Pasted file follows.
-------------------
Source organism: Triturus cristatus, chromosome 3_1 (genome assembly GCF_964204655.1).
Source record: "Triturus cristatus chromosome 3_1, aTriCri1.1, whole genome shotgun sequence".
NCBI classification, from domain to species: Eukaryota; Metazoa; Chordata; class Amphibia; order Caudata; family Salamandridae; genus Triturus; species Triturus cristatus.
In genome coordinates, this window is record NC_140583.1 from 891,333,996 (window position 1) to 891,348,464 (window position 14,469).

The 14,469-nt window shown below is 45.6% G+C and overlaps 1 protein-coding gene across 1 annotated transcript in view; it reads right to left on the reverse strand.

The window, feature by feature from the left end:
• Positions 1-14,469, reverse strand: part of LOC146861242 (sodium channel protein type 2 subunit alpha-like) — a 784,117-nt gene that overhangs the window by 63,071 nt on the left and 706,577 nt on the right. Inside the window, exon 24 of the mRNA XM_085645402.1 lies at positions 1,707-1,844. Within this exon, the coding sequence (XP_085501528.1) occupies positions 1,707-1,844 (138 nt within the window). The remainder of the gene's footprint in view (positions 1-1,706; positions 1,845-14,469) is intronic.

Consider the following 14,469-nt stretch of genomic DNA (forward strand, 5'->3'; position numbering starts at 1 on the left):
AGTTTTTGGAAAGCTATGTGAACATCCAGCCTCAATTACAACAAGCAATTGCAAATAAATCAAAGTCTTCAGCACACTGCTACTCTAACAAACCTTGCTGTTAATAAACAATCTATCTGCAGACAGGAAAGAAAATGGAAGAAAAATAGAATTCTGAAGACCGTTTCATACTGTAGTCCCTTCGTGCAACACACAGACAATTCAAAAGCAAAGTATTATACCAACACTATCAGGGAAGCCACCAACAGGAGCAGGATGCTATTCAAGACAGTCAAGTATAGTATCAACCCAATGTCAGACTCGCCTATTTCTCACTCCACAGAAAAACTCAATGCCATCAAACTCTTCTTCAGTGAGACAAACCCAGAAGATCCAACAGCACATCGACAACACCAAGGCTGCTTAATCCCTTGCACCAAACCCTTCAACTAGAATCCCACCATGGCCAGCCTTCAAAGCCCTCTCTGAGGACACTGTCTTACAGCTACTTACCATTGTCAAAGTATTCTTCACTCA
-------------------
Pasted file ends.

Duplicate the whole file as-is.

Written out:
Source organism: Triturus cristatus, chromosome 3_1 (genome assembly GCF_964204655.1).
Source record: "Triturus cristatus chromosome 3_1, aTriCri1.1, whole genome shotgun sequence".
NCBI classification, from domain to species: Eukaryota; Metazoa; Chordata; class Amphibia; order Caudata; family Salamandridae; genus Triturus; species Triturus cristatus.
In genome coordinates, this window is record NC_140583.1 from 891,333,996 (window position 1) to 891,348,464 (window position 14,469).

The 14,469-nt window shown below is 45.6% G+C and overlaps 1 protein-coding gene across 1 annotated transcript in view; it reads right to left on the reverse strand.

The window, feature by feature from the left end:
• Positions 1-14,469, reverse strand: part of LOC146861242 (sodium channel protein type 2 subunit alpha-like) — a 784,117-nt gene that overhangs the window by 63,071 nt on the left and 706,577 nt on the right. Inside the window, exon 24 of the mRNA XM_085645402.1 lies at positions 1,707-1,844. Within this exon, the coding sequence (XP_085501528.1) occupies positions 1,707-1,844 (138 nt within the window). The remainder of the gene's footprint in view (positions 1-1,706; positions 1,845-14,469) is intronic.

Consider the following 14,469-nt stretch of genomic DNA (forward strand, 5'->3'; position numbering starts at 1 on the left):
AGTTTTTGGAAAGCTATGTGAACATCCAGCCTCAATTACAACAAGCAATTGCAAATAAATCAAAGTCTTCAGCACACTGCTACTCTAACAAACCTTGCTGTTAATAAACAATCTATCTGCAGACAGGAAAGAAAATGGAAGAAAAATAGAATTCTGAAGACCGTTTCATACTGTAGTCCCTTCGTGCAACACACAGACAATTCAAAAGCAAAGTATTATACCAACACTATCAGGGAAGCCACCAACAGGAGCAGGATGCTATTCAAGACAGTCAAGTATAGTATCAACCCAATGTCAGACTCGCCTATTTCTCACTCCACAGAAAAACTCAATGCCATCAAACTCTTCTTCAGTGAGACAAACCCAGAAGATCCAACAGCACATCGACAACACCAAGGCTGCTTAATCCCTTGCACCAAACCCTTCAACTAGAATCCCACCATGGCCAGCCTTCAAAGCCCTCTCTGAGGACACTGTCTTACAGCTACTTACCATTGTCAAAGTATTCTTCACTCA